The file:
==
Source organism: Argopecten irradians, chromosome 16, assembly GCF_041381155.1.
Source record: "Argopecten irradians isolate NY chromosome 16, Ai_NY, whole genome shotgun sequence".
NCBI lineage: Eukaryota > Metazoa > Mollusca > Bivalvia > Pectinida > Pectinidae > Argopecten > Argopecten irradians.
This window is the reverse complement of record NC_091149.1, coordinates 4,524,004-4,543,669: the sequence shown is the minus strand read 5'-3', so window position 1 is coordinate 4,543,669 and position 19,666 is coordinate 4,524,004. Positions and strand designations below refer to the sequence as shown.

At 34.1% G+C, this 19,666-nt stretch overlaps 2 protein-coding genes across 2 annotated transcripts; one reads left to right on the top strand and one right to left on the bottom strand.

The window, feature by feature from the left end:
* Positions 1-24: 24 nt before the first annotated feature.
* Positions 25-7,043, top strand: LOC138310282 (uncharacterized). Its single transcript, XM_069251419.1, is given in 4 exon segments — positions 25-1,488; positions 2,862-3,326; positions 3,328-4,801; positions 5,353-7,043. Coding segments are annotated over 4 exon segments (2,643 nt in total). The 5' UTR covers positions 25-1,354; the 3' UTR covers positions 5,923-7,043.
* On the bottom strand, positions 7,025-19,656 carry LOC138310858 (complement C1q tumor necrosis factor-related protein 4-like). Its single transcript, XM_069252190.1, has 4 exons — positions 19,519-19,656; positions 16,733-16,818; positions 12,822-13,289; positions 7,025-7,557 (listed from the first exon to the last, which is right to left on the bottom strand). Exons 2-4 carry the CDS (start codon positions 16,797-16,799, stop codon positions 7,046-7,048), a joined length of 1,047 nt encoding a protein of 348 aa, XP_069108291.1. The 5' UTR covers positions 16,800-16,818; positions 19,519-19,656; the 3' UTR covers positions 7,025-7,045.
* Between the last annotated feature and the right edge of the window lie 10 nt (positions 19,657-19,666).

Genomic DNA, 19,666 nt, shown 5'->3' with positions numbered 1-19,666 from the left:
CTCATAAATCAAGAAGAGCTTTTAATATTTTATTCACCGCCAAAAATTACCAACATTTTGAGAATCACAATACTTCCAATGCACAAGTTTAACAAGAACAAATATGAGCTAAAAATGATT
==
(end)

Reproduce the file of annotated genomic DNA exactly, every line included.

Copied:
Source organism: Argopecten irradians, chromosome 16, assembly GCF_041381155.1.
Source record: "Argopecten irradians isolate NY chromosome 16, Ai_NY, whole genome shotgun sequence".
NCBI lineage: Eukaryota > Metazoa > Mollusca > Bivalvia > Pectinida > Pectinidae > Argopecten > Argopecten irradians.
This window is the reverse complement of record NC_091149.1, coordinates 4,524,004-4,543,669: the sequence shown is the minus strand read 5'-3', so window position 1 is coordinate 4,543,669 and position 19,666 is coordinate 4,524,004. Positions and strand designations below refer to the sequence as shown.

At 34.1% G+C, this 19,666-nt stretch overlaps 2 protein-coding genes across 2 annotated transcripts; one reads left to right on the top strand and one right to left on the bottom strand.

The window, feature by feature from the left end:
* Positions 1-24: 24 nt before the first annotated feature.
* Positions 25-7,043, top strand: LOC138310282 (uncharacterized). Its single transcript, XM_069251419.1, is given in 4 exon segments — positions 25-1,488; positions 2,862-3,326; positions 3,328-4,801; positions 5,353-7,043. Coding segments are annotated over 4 exon segments (2,643 nt in total). The 5' UTR covers positions 25-1,354; the 3' UTR covers positions 5,923-7,043.
* On the bottom strand, positions 7,025-19,656 carry LOC138310858 (complement C1q tumor necrosis factor-related protein 4-like). Its single transcript, XM_069252190.1, has 4 exons — positions 19,519-19,656; positions 16,733-16,818; positions 12,822-13,289; positions 7,025-7,557 (listed from the first exon to the last, which is right to left on the bottom strand). Exons 2-4 carry the CDS (start codon positions 16,797-16,799, stop codon positions 7,046-7,048), a joined length of 1,047 nt encoding a protein of 348 aa, XP_069108291.1. The 5' UTR covers positions 16,800-16,818; positions 19,519-19,656; the 3' UTR covers positions 7,025-7,045.
* Between the last annotated feature and the right edge of the window lie 10 nt (positions 19,657-19,666).

Genomic DNA, 19,666 nt, shown 5'->3' with positions numbered 1-19,666 from the left:
CTCATAAATCAAGAAGAGCTTTTAATATTTTATTCACCGCCAAAAATTACCAACATTTTGAGAATCACAATACTTCCAATGCACAAGTTTAACAAGAACAAATATGAGCTAAAAATGATT